Just about any injuries or damages incurred in an accident with a truck will attract the attention of the authorities. The employer may also report the evidence to the Department of Transportation if the driver is found violating the law. This information can be used in a court of law to support the argument of the injured party that the truck driver was at fault. In some cases, entire trucking companies have faced litigation for encouraging their employees to shirk their responsibilities and tips for the safe operation of their trucks just to improve their profit margins.

Mandatory Testing

The law requires mandatory testing to be performed by the employer and reported back to the Department of Transportation.

Here are the conditions which will warrant a mandatory test, according to FMCSA regulations.

  • Human Fatality
  • Bodily injury (with immediate medical treatment away from the scene)
  • Disabling damage done to a motor vehicle requires towing away

Drivers are prohibited from drinking alcohol for up to eight hours after an accident unless they are tested within that time. Drivers have to abstain from drinking alcohol for four hours before operating a tractor-trailer, and drivers cannot use alcohol on the job. Employers must prevent drivers from operating a commercial motor vehicle if they have tested positive for controlled substances.

The legal BAC limit permitted for truck drivers is 0.04. In comparison, many states consider 0.08 impaired or intoxicated. Penalties for driving under the influence for truck drivers are severe, with stiff fines and even time in prison if a driver is convicted.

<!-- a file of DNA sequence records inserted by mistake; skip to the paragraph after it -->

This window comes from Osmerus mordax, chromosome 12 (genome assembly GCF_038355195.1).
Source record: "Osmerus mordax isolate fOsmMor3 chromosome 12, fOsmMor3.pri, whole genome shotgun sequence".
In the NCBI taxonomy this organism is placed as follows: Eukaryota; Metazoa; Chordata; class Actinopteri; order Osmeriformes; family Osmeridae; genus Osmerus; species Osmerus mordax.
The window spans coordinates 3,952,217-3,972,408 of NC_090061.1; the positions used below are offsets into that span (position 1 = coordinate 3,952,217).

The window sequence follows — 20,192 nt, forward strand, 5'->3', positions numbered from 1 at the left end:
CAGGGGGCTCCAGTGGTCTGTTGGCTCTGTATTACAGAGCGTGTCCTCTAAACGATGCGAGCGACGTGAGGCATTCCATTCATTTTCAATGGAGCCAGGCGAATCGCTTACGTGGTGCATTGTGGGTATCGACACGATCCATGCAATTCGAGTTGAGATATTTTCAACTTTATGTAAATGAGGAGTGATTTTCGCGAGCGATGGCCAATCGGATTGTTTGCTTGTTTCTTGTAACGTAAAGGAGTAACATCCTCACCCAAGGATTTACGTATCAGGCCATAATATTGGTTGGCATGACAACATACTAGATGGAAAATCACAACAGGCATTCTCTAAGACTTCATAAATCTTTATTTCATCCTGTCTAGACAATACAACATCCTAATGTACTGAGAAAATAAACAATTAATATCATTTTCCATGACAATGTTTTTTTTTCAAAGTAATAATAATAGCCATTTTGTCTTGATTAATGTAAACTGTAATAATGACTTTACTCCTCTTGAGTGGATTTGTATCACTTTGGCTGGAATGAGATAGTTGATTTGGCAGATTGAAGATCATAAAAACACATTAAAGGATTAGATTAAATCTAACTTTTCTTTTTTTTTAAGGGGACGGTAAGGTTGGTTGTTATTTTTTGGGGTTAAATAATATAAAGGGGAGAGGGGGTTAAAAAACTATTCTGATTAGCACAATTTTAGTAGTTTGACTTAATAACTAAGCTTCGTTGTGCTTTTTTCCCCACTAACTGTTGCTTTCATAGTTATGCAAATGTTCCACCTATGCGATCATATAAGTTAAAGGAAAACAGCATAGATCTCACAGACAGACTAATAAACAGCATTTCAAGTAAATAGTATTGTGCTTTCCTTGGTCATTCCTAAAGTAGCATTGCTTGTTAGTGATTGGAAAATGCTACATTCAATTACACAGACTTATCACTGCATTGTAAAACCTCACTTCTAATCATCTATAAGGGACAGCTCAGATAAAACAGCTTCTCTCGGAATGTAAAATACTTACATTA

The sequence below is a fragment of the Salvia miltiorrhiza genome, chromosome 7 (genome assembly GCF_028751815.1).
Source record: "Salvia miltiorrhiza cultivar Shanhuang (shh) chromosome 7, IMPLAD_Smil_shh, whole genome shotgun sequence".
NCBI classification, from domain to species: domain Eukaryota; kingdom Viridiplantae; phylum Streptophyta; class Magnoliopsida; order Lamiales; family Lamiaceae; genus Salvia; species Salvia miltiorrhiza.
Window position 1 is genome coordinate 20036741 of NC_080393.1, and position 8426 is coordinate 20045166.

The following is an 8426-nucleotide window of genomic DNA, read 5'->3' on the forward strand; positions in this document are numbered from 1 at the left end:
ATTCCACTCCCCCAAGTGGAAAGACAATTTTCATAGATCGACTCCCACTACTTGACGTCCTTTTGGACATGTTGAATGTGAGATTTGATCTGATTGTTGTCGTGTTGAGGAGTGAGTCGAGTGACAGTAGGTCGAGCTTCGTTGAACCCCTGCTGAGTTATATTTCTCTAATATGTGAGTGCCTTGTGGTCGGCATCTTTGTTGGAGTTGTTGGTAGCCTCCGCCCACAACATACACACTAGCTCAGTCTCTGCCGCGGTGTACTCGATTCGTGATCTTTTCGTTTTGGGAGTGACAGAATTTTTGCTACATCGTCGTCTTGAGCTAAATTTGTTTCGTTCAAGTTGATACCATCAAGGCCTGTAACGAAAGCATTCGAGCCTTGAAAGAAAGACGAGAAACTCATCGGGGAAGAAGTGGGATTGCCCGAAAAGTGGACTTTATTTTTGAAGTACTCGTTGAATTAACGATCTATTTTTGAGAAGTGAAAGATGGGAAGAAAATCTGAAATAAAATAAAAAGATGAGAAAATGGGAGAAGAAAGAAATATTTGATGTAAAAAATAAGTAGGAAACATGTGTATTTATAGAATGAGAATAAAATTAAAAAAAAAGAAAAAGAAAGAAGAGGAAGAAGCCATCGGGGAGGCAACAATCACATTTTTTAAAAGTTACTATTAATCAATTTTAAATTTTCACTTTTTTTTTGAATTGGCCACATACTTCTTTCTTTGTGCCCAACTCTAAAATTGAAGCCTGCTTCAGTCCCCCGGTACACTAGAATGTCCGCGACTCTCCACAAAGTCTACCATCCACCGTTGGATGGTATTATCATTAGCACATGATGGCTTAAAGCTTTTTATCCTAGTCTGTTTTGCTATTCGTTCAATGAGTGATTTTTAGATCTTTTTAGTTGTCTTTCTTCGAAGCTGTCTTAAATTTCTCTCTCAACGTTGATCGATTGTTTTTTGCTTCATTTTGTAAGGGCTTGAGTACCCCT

Damages and Losses Due to Truck Accidents

Truck accidents can cause significant damage. The force from a truck’s weight, size, and speed colliding with another motor vehicle can cause severe injuries. Many motorists are seriously injured, maimed, and even killed in truck accidents.

Here are some of the injuries typical of truck accidents.

  • Severe bleeding and contusions: Hard impacts result in passengers being mangled by twisted metal and broken glass. Lacerations can cause victims to bleed out, and the force of the impact can disrupt internal organs.
  • Burns: Hot coolant, fuel spills, and even chemical spills from whatever a truck may have been transporting can cause disfiguring burns and even death.
  • Broken bones: the force of impact is easily enough to shatter bones, from ribs to large bones such as femurs or the pelvis. The extent of these injuries can cause permanent disabilities or, at the very least, require extensive physical rehabilitation.
  • Traumatic brain injuries: TBIs can permanently affect cognitive ability, bodily functions, and sensory perception. TBIs occur when the brain has been bruised by an external force, and broken blood vessels fill the cavities inside the skull and brain with blood. The added pressure continues to cause damage until the bleeding can be stopped.